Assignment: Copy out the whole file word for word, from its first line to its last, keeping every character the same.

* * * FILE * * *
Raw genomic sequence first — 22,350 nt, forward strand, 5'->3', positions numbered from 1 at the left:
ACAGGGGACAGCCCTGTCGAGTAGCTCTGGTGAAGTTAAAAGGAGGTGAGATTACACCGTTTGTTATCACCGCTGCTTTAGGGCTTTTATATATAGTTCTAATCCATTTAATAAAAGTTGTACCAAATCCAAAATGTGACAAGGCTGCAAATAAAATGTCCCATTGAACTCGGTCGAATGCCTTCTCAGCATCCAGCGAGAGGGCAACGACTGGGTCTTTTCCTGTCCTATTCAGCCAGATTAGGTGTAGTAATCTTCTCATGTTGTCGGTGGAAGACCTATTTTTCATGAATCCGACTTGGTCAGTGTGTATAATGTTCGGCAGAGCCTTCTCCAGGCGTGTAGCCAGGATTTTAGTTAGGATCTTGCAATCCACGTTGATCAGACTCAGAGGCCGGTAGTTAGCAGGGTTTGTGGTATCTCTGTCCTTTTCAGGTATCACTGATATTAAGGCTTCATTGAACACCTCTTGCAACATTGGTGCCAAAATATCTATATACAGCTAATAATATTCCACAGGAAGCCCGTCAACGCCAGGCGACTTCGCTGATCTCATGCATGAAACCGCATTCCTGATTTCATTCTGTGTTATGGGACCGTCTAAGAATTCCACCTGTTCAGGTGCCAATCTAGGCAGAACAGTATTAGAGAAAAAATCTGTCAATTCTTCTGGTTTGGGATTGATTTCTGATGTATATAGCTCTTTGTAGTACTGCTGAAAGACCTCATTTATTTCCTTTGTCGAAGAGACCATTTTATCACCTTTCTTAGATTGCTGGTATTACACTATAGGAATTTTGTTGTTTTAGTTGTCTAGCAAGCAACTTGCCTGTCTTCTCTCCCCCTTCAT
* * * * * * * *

Raw genomic sequence first — 22,350 nt, forward strand, 5'->3', positions numbered from 1 at the left:
ACAGGGGACAGCCCTGTCGAGTAGCTCTGGTGAAGTTAAAAGGAGGTGAGATTACACCGTTTGTTATCACCGCTGCTTTAGGGCTTTTATATATAGTTCTAATCCATTTAATAAAAGTTGTACCAAATCCAAAATGTGACAAGGCTGCAAATAAAATGTCCCATTGAACTCGGTCGAATGCCTTCTCAGCATCCAGCGAGAGGGCAACGACTGGGTCTTTTCCTGTCCTATTCAGCCAGATTAGGTGTAGTAATCTTCTCATGTTGTCGGTGGAAGACCTATTTTTCATGAATCCGACTTGGTCAGTGTGTATAATGTTCGGCAGAGCCTTCTCCAGGCGTGTAGCCAGGATTTTAGTTAGGATCTTGCAATCCACGTTGATCAGACTCAGAGGCCGGTAGTTAGCAGGGTTTGTGGTATCTCTGTCCTTTTCAGGTATCACTGATATTAAGGCTTCATTGAACACCTCTTGCAACATTGGTGCCAAAATATCTATATACAGCTAATAATATTCCACAGGAAGCCCGTCAACGCCAGGCGACTTCGCTGATCTCATGCATGAAACCGCATTCCTGATTTCATTCTGTGTTATGGGACCGTCTAAGAATTCCACCTGTTCAGGTGCCAATCTAGGCAGAACAGTATTAGAGAAAAAATCTGTCAATTCTTCTGGTTTGGGATTGATTTCTGATGTATATAGCTCTTTGTAGTACTGCTGAAAGACCTCATTTATTTCCTTTGTCGAAGAGACCATTTTATCACCTTTCTTAGATTGCTGGTATTACACTATAGGAATTTTGTTGTTTTAGTTGTCTAGCAAGCAACTTGCCTGTCTTCTCTCCCCCTTCAT